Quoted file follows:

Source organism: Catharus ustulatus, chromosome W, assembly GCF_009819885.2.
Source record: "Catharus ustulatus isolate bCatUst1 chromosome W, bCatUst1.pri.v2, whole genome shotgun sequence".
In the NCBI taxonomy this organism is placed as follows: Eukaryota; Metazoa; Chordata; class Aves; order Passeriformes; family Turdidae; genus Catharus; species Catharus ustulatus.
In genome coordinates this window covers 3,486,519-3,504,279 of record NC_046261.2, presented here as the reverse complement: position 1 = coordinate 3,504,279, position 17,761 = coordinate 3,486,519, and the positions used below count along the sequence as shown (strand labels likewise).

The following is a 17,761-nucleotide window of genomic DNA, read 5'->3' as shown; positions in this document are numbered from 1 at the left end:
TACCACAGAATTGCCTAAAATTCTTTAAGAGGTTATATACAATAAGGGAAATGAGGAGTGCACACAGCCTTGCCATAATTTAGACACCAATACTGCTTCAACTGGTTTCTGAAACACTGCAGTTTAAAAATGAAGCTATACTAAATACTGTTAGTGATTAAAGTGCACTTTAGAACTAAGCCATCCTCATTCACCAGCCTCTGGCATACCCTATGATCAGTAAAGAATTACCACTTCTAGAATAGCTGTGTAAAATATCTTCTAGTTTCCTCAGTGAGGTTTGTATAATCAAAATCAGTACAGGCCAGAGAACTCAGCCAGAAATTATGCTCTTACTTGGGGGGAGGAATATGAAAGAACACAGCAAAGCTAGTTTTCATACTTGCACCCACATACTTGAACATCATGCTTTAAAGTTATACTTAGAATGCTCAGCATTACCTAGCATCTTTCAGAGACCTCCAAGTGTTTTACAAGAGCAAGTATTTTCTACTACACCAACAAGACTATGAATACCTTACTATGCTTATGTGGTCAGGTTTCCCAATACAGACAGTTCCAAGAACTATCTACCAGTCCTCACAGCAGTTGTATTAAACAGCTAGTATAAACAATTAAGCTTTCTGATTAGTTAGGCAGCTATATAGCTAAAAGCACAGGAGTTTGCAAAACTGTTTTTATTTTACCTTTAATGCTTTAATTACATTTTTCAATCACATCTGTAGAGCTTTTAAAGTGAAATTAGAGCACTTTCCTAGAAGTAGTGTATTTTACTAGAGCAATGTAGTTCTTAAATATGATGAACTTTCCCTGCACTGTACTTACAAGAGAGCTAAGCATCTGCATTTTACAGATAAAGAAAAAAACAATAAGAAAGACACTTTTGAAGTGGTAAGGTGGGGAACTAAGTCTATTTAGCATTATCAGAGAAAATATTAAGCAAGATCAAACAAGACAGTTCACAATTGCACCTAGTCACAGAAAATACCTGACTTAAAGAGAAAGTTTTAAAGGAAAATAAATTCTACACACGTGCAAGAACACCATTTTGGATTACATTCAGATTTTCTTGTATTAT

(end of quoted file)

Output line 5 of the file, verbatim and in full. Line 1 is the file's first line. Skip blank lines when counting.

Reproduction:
The following is a 17,761-nucleotide window of genomic DNA, read 5'->3' as shown; positions in this document are numbered from 1 at the left end: